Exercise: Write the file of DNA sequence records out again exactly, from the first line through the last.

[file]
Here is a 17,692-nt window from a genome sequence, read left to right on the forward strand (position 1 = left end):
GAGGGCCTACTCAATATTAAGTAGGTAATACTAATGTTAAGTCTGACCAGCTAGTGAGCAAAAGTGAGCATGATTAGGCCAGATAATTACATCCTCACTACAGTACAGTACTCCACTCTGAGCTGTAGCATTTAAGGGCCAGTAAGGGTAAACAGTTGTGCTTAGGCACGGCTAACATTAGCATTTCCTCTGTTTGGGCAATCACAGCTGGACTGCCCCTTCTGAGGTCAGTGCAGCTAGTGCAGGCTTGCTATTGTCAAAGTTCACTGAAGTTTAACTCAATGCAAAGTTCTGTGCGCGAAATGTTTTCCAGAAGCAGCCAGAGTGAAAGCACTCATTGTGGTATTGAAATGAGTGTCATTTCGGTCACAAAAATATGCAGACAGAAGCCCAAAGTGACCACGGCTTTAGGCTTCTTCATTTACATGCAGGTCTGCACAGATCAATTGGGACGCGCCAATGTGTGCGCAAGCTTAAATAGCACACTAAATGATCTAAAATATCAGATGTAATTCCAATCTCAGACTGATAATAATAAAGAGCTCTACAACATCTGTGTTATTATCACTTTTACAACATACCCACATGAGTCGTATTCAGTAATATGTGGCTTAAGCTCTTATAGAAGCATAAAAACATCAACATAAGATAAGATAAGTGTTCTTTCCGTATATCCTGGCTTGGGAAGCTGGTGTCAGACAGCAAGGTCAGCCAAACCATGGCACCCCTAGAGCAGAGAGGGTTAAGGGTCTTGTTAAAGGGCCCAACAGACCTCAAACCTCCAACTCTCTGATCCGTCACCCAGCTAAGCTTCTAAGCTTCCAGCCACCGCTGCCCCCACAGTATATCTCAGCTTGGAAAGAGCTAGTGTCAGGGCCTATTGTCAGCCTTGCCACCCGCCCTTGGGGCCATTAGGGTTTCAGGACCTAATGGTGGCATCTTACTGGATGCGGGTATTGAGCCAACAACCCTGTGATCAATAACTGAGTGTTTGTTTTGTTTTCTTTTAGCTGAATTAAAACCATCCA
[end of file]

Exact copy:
Here is a 17,692-nt window from a genome sequence, read left to right on the forward strand (position 1 = left end):
GAGGGCCTACTCAATATTAAGTAGGTAATACTAATGTTAAGTCTGACCAGCTAGTGAGCAAAAGTGAGCATGATTAGGCCAGATAATTACATCCTCACTACAGTACAGTACTCCACTCTGAGCTGTAGCATTTAAGGGCCAGTAAGGGTAAACAGTTGTGCTTAGGCACGGCTAACATTAGCATTTCCTCTGTTTGGGCAATCACAGCTGGACTGCCCCTTCTGAGGTCAGTGCAGCTAGTGCAGGCTTGCTATTGTCAAAGTTCACTGAAGTTTAACTCAATGCAAAGTTCTGTGCGCGAAATGTTTTCCAGAAGCAGCCAGAGTGAAAGCACTCATTGTGGTATTGAAATGAGTGTCATTTCGGTCACAAAAATATGCAGACAGAAGCCCAAAGTGACCACGGCTTTAGGCTTCTTCATTTACATGCAGGTCTGCACAGATCAATTGGGACGCGCCAATGTGTGCGCAAGCTTAAATAGCACACTAAATGATCTAAAATATCAGATGTAATTCCAATCTCAGACTGATAATAATAAAGAGCTCTACAACATCTGTGTTATTATCACTTTTACAACATACCCACATGAGTCGTATTCAGTAATATGTGGCTTAAGCTCTTATAGAAGCATAAAAACATCAACATAAGATAAGATAAGTGTTCTTTCCGTATATCCTGGCTTGGGAAGCTGGTGTCAGACAGCAAGGTCAGCCAAACCATGGCACCCCTAGAGCAGAGAGGGTTAAGGGTCTTGTTAAAGGGCCCAACAGACCTCAAACCTCCAACTCTCTGATCCGTCACCCAGCTAAGCTTCTAAGCTTCCAGCCACCGCTGCCCCCACAGTATATCTCAGCTTGGAAAGAGCTAGTGTCAGGGCCTATTGTCAGCCTTGCCACCCGCCCTTGGGGCCATTAGGGTTTCAGGACCTAATGGTGGCATCTTACTGGATGCGGGTATTGAGCCAACAACCCTGTGATCAATAACTGAGTGTTTGTTTTGTTTTCTTTTAGCTGAATTAAAACCATCCA